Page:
Journal Entry – Star date 072316-1 – Jane seems to fit in well with the team and is making herself comfortable. She has arranged her desk and requested stationary and supplies. She has been assigned a detailed overview of the first complicated case and has begun reviewing documents related to the allegations.

Journal Entry – Star date 072316-2 – As the day progressed, I have noticed Jane become increasingly quiet. I believe she is taking to the task at hand quite well.

Journal Entry – Star date 072316-3 – At the close of business, I spoke to Jane about her first day. She seems to be smiling, but I caught a hint of something in her eyes.

Day 2.

Journal Entry – Star date 072416–1 – Jane arrived 15 minutes early to work. She looks determined for the day ahead.

Journal Entry – Star date 072416–2 – It is now mid-morning, and I have noticed that Jane is slight agitated and has traveled to the kitchen for hot tea several times. Jane has made several comments about the complicated nature of the work, and I think she is discovering how much work there is to perform.

Journal Entry – Star date 072416–3 – After popping into Jane’s office to check on how she is doing, I have gotten the impression that she is feeling overwhelmed. I asked her to give me a shout about discussing the work to be performed and the issues at hand later in the day if she had any questions or concerns.

Journal Entry – Star date 072416–4 – It is late in the afternoon and I have popped back into Jane’s office after the office manager communicated with me privately that she thinks Jane is stressed and out of depth with the assignment. I discussed the case with Jane and she states that she no questions or concerns.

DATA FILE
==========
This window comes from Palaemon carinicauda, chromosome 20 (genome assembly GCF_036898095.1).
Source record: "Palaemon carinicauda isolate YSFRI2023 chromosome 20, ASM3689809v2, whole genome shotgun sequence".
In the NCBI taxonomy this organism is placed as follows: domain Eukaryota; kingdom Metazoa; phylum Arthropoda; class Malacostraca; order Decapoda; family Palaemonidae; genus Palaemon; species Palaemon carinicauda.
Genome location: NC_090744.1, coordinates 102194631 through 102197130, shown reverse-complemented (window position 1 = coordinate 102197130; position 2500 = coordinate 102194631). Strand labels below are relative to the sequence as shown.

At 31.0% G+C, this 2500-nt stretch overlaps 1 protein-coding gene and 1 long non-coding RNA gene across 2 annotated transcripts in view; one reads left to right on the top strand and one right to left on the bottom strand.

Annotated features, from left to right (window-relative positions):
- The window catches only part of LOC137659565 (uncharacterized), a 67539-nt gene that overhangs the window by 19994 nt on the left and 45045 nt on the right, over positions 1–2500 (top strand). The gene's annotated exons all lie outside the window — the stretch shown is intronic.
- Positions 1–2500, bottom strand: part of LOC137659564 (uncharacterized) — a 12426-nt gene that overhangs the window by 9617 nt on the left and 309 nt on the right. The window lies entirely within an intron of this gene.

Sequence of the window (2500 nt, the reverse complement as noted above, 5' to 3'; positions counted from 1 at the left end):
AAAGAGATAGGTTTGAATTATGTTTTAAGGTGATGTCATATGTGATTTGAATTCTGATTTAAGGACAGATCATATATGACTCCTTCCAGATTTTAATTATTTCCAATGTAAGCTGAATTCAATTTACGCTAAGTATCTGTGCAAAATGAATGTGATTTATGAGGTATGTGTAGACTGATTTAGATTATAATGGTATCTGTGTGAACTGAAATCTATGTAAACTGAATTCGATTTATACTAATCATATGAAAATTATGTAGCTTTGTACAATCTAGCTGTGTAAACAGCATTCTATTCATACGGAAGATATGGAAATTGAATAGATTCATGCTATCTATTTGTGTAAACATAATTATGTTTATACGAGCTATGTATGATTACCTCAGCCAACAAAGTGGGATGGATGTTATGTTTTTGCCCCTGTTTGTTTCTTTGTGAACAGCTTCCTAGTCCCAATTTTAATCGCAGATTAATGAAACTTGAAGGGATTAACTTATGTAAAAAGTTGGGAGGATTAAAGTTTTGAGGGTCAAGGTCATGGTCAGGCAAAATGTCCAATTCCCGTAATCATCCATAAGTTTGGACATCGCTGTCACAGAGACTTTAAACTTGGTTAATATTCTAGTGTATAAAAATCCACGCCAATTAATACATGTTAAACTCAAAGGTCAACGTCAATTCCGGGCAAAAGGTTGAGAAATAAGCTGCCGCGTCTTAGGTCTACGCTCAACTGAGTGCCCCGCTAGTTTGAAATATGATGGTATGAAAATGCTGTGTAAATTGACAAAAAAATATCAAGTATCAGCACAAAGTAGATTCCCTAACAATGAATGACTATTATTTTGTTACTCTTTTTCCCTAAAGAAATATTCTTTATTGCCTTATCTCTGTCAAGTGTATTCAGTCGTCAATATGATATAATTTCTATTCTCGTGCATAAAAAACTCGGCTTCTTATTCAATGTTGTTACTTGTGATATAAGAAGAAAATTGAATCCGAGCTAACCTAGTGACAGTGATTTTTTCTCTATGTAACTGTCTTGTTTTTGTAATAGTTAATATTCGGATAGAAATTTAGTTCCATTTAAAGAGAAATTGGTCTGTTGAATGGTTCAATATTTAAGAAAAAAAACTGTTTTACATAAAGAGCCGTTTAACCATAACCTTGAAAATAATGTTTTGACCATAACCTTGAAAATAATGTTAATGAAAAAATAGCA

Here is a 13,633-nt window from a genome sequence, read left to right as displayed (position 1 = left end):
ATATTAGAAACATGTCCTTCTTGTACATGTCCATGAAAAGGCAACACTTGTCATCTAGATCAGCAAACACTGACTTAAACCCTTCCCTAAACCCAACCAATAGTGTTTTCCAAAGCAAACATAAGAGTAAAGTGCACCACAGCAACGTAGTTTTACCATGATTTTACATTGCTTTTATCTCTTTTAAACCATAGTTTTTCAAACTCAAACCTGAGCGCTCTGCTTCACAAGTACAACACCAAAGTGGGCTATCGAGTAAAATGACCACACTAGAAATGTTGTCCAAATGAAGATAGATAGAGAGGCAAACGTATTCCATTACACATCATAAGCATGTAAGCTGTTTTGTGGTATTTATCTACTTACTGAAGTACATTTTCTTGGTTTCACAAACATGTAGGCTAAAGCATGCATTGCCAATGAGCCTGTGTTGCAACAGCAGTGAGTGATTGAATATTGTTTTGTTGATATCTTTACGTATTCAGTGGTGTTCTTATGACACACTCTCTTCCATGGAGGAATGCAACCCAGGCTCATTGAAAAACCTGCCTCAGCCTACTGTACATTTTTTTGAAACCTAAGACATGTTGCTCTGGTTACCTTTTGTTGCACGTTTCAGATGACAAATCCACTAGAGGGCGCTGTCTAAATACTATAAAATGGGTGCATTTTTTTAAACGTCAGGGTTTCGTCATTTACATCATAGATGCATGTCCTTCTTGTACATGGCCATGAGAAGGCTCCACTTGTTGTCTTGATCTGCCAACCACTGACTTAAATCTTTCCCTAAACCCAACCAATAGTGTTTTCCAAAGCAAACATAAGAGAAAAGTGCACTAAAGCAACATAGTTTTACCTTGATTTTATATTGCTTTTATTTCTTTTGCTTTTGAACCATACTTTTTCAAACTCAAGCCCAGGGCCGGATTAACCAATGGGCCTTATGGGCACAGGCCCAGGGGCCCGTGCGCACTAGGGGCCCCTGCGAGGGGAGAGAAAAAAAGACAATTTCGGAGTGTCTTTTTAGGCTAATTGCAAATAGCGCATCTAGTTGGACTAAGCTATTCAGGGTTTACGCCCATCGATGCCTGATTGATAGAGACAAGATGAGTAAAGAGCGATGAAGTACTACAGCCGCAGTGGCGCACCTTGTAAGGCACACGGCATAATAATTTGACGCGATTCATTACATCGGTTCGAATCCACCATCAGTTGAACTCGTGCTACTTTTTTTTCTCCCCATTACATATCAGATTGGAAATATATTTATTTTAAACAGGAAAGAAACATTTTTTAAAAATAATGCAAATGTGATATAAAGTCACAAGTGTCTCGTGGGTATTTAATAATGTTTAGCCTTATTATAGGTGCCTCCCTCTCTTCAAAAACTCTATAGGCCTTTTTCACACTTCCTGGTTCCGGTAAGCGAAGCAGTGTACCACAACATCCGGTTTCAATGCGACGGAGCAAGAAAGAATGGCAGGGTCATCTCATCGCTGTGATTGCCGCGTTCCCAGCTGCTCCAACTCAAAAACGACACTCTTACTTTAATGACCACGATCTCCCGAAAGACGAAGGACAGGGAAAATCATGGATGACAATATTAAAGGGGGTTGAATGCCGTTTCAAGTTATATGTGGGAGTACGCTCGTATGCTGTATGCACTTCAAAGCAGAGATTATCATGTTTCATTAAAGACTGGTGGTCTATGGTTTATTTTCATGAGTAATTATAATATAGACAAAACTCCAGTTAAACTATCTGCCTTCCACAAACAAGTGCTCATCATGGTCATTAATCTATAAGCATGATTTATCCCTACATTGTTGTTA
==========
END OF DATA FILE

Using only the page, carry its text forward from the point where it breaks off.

Day 3.

Journal Entry – Star date 072516–1 – Jane arrives that the office 45 minutes early. I noticed that she was carrying an empty banker’s box.

Journal Entry – Star date 072516–2 – I have taken my first sip of coffee and it’s not even 7:30 a.m., and Jane has informed me that she is unable to perform the work assigned and will be quitting effective immediately.

Journal Entry – Star date 072516–3 – It is still not even 7:30 a.m. and I have accepted Jane’s resignation. Jane seems unable to explain her dissatisfaction with the position other than to say that the position is too complicated, despite her 12 years of class action experience at a BigLaw firm.

Journal Entry – Star date 072516–4 – It is now 7:30 a.m. and Jane is no longer an employee. Cause of Resignation: unknown.


By any practical standard, I feel like Jane was a great fit and a great hire for our firm. Unfortunately, after taking the time to self-assess and diagnose how this problem may have been created, the answer was clear.

Our interview process was focusing on ensuring that the candidates could adequately perform each required skill and ignoring whether they could handle the work environment, workload and work-related stressors.

In essence, we had violated the cardinal rule of hiring: we had hired a qualified candidate but failed to ensure she could actually handle the job. While there is a lot to learn when running a law firm, finding, hiring and ensuring that your staff can handle the job are the basic cornerstones of only working with the best people.


Jared Pierce hung his own shingle right out of law school and has spent every minute since then discovering the joys and difficulties of chasing success. Anyone who has ever met Jared will tell you h